The Daily Services

The Daily Services

In Psalm 118, we say

“Seven times a day do I praise thee because of thy righteous judgments” (v. 164) and “At midnight I rise up to give thanks unto thee, because of thy righteous judgments” (v. 62).

Since ancient times, the Church has maintained the tradition of holding services throughout the day, roughly every three hours, as a way of sanctifying the passing of earthly time by connecting it with eternal spiritual realities. We refer to these services as the Daily Office or the Canonical Hours. They are as follows:

06.00pm — Vespers

09.00pm — Compline

12.00am — Midnight Office

03.00am — Matins / Órthros

06.00am — 1st Hour

09.00am — 3rd Hour

12.00pm — 6th Hour

03.00pm — 9th Hour

In practice, these services are normally combined into groups of three, based on the verse

“Evening, and morning, and at noon, will I pray, and cry aloud: and he shall hear my voice” (Psalm 54:17).

Evening — 9th Hour, Vespers, and Compline

Morning — Midnight Office, Matins, 1st Hour

Noon — 3rd & 6th Hours

In the entries below, you will find a brief overview of the content and significance of each daily service.

The daily services are found in the Book of Hours (Hōrológion).

The Weekly Cycle

In addition to the daily cycle of services, we have also have the weekly cycle. Each day of the week is associated with a particular theme, and relevant hymns for each day are added to the daily services (particularly Vespers and Matins):

Sunday — the Resurrection

Monday — the Angels

Tuesday — St John the Baptist

Wednesday and Friday — the Cross

Thursday — the Apostles and St Nicholas

Saturday — the Martyrs and the departed

These hymns are found in the Paraklētikē (Book of Supplication), which is also known as the Octōēchos (Book of Eight Tones).

The Tonal Cycle

The Book of Eight Tones is so called because it has eight sets of hymns for each day of the week, corresponding to the eight tones (eight musical scales) employed in Orthodox (Byzantine) ecclesiastical music: Tone 1, Tone 2, Tone 3, Tone 4, Plagal of Tone 1, Plagal of Tone 2, Plagal of Tone 3 (Grave Tone), Plagal of Tone 4.

We use a different tone every week, beginning with Tone 1 (after Easter) and moving through all the tones for an eight-week period, ending with Plagal of Tone 4, and then starting again from Tone 1.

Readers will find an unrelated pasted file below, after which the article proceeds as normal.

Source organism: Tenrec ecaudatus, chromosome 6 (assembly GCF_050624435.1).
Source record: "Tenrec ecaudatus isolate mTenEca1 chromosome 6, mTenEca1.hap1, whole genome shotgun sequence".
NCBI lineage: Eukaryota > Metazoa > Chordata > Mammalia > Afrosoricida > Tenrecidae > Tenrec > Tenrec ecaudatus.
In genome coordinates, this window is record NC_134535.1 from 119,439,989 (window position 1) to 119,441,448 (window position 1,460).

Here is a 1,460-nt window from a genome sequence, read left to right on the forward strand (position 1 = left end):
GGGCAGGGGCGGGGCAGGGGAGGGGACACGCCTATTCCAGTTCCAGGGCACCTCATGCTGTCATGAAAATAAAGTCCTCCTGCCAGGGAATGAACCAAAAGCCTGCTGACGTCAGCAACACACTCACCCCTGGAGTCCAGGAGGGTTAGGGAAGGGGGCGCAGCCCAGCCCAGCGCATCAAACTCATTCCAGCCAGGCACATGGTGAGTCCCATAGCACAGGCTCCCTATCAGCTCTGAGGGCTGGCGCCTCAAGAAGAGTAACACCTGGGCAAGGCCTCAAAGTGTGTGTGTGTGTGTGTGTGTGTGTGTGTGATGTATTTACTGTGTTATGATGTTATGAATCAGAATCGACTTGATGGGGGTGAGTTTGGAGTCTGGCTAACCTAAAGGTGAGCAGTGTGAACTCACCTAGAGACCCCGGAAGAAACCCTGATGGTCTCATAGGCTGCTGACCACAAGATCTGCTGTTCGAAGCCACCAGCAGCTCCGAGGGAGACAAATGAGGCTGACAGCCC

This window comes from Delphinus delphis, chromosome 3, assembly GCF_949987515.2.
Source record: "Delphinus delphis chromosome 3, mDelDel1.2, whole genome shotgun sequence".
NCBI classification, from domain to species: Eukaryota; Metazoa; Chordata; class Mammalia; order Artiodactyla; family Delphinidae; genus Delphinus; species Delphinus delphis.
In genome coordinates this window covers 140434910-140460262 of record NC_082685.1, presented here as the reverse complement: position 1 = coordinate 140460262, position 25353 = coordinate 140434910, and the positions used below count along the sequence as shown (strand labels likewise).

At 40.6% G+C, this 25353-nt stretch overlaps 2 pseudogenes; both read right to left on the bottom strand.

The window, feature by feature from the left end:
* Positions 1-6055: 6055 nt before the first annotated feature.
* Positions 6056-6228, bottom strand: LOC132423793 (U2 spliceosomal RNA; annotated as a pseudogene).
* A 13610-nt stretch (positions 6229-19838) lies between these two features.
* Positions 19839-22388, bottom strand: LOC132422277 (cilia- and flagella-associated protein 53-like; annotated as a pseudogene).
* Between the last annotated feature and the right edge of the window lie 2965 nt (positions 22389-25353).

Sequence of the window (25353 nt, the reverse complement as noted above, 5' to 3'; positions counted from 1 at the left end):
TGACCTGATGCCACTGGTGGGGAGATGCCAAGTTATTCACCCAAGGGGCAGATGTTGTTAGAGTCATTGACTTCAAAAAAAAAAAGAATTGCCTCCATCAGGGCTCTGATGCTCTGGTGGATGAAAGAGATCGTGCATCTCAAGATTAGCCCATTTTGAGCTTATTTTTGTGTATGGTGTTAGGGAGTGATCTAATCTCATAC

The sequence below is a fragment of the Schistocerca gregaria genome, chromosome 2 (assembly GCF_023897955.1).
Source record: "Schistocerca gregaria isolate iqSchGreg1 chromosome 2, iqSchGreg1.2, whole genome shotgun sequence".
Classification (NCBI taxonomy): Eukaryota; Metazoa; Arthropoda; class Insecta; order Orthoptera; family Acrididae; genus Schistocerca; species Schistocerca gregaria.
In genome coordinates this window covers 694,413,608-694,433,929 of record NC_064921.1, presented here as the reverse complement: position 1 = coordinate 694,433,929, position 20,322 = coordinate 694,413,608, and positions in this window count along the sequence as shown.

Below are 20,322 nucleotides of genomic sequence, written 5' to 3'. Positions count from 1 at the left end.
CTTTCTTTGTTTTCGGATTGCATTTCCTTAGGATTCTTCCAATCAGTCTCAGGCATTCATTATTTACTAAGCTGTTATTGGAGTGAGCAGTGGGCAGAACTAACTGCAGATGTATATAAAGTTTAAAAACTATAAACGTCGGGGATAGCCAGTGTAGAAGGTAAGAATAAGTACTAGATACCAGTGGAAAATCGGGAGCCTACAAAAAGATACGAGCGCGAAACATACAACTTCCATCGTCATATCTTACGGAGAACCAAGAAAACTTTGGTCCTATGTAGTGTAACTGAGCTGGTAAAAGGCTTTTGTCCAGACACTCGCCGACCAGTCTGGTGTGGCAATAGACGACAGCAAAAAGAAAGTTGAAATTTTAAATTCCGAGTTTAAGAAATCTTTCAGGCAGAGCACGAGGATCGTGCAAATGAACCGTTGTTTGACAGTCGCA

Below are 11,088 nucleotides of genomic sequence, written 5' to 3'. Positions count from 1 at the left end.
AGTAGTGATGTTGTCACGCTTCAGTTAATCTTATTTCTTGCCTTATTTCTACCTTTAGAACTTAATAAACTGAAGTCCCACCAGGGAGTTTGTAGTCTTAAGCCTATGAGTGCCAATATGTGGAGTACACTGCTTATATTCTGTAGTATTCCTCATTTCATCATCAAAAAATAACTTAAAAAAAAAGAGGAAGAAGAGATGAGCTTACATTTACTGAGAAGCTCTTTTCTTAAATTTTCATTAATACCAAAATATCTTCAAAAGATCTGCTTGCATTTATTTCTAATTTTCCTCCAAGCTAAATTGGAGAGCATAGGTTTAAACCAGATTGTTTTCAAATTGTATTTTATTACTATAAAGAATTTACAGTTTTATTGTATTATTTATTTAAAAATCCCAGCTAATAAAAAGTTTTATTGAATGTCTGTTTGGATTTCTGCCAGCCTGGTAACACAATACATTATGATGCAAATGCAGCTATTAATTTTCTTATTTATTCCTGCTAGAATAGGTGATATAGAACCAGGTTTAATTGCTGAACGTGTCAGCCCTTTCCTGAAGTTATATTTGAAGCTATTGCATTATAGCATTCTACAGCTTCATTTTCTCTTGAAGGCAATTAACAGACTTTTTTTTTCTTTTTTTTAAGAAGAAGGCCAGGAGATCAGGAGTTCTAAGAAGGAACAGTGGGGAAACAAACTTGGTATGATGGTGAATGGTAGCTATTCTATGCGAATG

The Monthly Cycle

In addition to the weekly and tonal cycles, each day of the month is dedicated to a particular event or saintly person. December 25th, for example, is dedicated to the Birth of Christ, the 30th of November to St Andrew the Apostle.

The hymns and readings for every day of each month are found in the Mēnaíon (Book of Months), published in twelve volumes (one per month), the first of which is September (1 September being the beginning of the Church year).

The Paschal Cycle

While the monthly cycle determines ‘fixed’ dates on the church calendar, we also have a number of movable periods of feasting and fasting based on the date of Easter.

Hymns and readings for the period of Great Lent and Holy Week are found in the Triōdion (Book of Three Odes), while those for the period between Easter and Pentecost are found in the Pentēcostárion (Book of Fifty Days).

The cycle of New Testament readings

Two New Testament readings are appointed to every day throughout the year: one from the Gospels and one from the Acts or Epistles. This cycle of readings begins with the reading of St John’s Gospel at the Easter Sunday Liturgy.

An ornate book with the Four Gospels (Evangélion), arranged according to the lectionary, is kept on the Holy Altar. Another book, containing the Acts and Epistles (Apóstolos) is kept at the cantor stand.

The Typikón

This combination of intersecting cycles would be difficult were it not for the Typikon, essentially an instruction manual — published annually by the Ecumenical Patriarchate — which tells you which parts of which books should be used at the different services on any given day of the year.